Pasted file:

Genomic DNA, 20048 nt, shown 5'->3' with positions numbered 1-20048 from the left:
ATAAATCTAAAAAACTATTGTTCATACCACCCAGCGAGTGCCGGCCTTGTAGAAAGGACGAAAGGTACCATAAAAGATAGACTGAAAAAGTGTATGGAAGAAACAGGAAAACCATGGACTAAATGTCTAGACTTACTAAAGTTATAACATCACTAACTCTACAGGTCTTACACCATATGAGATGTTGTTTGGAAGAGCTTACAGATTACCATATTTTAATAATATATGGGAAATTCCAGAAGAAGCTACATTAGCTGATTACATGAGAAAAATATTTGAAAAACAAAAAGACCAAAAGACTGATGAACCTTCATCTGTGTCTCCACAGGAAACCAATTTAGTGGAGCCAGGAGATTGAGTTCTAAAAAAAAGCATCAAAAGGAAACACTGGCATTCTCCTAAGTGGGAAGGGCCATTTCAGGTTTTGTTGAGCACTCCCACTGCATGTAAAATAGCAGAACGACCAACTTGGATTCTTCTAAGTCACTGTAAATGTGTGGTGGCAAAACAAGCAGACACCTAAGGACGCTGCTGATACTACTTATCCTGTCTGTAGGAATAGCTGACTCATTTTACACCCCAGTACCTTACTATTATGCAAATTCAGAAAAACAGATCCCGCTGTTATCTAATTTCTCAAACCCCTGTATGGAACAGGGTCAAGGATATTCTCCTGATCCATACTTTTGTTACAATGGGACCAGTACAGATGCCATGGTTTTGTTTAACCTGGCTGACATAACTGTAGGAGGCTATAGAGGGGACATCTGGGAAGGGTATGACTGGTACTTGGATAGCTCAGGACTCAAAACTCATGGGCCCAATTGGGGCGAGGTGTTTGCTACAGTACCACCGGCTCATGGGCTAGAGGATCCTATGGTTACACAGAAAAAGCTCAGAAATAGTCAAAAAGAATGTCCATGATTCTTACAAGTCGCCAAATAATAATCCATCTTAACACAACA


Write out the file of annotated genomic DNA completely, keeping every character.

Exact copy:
Genomic DNA, 20048 nt, shown 5'->3' with positions numbered 1-20048 from the left:
ATAAATCTAAAAAACTATTGTTCATACCACCCAGCGAGTGCCGGCCTTGTAGAAAGGACGAAAGGTACCATAAAAGATAGACTGAAAAAGTGTATGGAAGAAACAGGAAAACCATGGACTAAATGTCTAGACTTACTAAAGTTATAACATCACTAACTCTACAGGTCTTACACCATATGAGATGTTGTTTGGAAGAGCTTACAGATTACCATATTTTAATAATATATGGGAAATTCCAGAAGAAGCTACATTAGCTGATTACATGAGAAAAATATTTGAAAAACAAAAAGACCAAAAGACTGATGAACCTTCATCTGTGTCTCCACAGGAAACCAATTTAGTGGAGCCAGGAGATTGAGTTCTAAAAAAAAGCATCAAAAGGAAACACTGGCATTCTCCTAAGTGGGAAGGGCCATTTCAGGTTTTGTTGAGCACTCCCACTGCATGTAAAATAGCAGAACGACCAACTTGGATTCTTCTAAGTCACTGTAAATGTGTGGTGGCAAAACAAGCAGACACCTAAGGACGCTGCTGATACTACTTATCCTGTCTGTAGGAATAGCTGACTCATTTTACACCCCAGTACCTTACTATTATGCAAATTCAGAAAAACAGATCCCGCTGTTATCTAATTTCTCAAACCCCTGTATGGAACAGGGTCAAGGATATTCTCCTGATCCATACTTTTGTTACAATGGGACCAGTACAGATGCCATGGTTTTGTTTAACCTGGCTGACATAACTGTAGGAGGCTATAGAGGGGACATCTGGGAAGGGTATGACTGGTACTTGGATAGCTCAGGACTCAAAACTCATGGGCCCAATTGGGGCGAGGTGTTTGCTACAGTACCACCGGCTCATGGGCTAGAGGATCCTATGGTTACACAGAAAAAGCTCAGAAATAGTCAAAAAGAATGTCCATGATTCTTACAAGTCGCCAAATAATAATCCATCTTAACACAACA